U.S. investors are beginning to hoard gold and gold-related ETFs as more grow wary of any potential setbacks in an extended bull market rally.

According to a recent World Gold Council research note, gold-backed ETF flows in September increased by 22.4 metric tons to 2,357 metric tons globally. North America made up the lion’s share of the increased demand, contributing to an added 36 metric tons of gold through funds listed in the region, whereas European investors yanked 12 metric tons worth of gold over the month and Asian funds lost 1.7 metric tons of gold.

Physically backed gold-related ETFs, such as the SPDR Gold Shares (NYSEArca: GLD), iShares Gold Trust (NYSEArca: IAU) and ETFS Physical Swiss Gold Shares (NYSEArca: SGOL) all track gold price movements and are backed by storing physical gold bullion in vaults. Consequently, as demand for the gold ETFs rise and investors funnel more money into the ETFs, the gold trusts would naturally have to increase their gold bullion stores to reflect the increased demand.

In September, the SPDR Gold Shares, which is backed by the World Gold Council, led flows, accounting for 60% of gross global inflows, while the iShares Gold Trust added 5.2% to its total assets under management.

Meanwhile, European outflows came as the euro currency weakened 80 basis points against the U>S. dollar over the month.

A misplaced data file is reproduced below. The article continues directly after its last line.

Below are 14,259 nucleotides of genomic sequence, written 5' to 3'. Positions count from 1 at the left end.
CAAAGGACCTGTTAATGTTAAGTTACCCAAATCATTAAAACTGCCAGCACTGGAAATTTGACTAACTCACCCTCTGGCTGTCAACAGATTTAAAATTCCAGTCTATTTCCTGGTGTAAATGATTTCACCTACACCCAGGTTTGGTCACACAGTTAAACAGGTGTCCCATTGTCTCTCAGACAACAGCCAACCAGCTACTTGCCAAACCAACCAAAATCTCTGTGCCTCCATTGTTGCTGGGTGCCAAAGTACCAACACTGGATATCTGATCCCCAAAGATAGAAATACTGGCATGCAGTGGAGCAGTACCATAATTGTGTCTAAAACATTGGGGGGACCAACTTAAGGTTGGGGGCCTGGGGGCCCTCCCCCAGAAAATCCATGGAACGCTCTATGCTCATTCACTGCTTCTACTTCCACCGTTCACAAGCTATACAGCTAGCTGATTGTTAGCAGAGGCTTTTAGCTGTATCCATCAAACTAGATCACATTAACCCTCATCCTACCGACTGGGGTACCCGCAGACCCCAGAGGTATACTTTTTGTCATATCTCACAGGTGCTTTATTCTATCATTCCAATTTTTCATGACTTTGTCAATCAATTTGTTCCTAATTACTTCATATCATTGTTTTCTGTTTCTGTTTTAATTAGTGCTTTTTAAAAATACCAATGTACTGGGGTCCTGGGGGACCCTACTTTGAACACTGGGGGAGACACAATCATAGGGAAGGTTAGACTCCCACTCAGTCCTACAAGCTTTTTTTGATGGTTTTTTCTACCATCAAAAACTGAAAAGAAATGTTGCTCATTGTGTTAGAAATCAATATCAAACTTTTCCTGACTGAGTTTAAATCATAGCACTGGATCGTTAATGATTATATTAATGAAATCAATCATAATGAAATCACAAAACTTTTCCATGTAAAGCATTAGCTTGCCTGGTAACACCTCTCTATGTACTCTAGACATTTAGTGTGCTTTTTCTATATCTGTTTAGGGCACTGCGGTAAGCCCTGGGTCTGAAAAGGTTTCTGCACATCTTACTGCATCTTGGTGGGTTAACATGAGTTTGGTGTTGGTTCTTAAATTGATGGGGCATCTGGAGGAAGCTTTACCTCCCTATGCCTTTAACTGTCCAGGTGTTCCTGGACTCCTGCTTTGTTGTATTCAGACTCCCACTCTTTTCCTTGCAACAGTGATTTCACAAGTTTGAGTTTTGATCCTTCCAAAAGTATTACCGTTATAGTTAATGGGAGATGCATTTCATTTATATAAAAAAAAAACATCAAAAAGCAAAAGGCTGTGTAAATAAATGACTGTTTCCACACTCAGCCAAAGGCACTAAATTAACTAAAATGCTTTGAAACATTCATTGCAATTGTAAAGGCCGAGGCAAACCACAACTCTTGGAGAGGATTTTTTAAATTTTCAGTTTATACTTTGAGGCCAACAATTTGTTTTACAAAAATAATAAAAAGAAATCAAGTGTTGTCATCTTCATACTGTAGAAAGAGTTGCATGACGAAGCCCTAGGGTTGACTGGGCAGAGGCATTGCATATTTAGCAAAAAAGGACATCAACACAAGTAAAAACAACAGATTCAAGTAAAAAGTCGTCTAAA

North American gold-backed funds are slowly catching up to European funds in global growth in 2017, but they still trail 38% to 47%. European demand for gold-backed ETFs has increased in a politically charged year with a number of contentious elections spattered throughout 2017. Many investors may have turned to safe-haven gold as a way to mitigate potential political risks in an year marked by rising nationalistic and anti-euro sentiment that could shake the markets.

Global gold-backed ETFs collectively accumulated 2,356 metric tons of gold as funds added 191.9 metric tons, or $7.5 billion worth, year-to-date, representing a 7.7% rise in global assets under management since 2016. European funds continued to lead inflows, making up for nearly 56% of all inflows year-to-date.

For full disclosure: Tom Lydon’s clients own shares of GLD

The opinions and forecasts expressed herein are solely those of Tom Lydon, and may not actually come to pass. Information on this site should not be used or construed as an offer to sell, a solicitation of an offer to buy, or a recommendation for any product.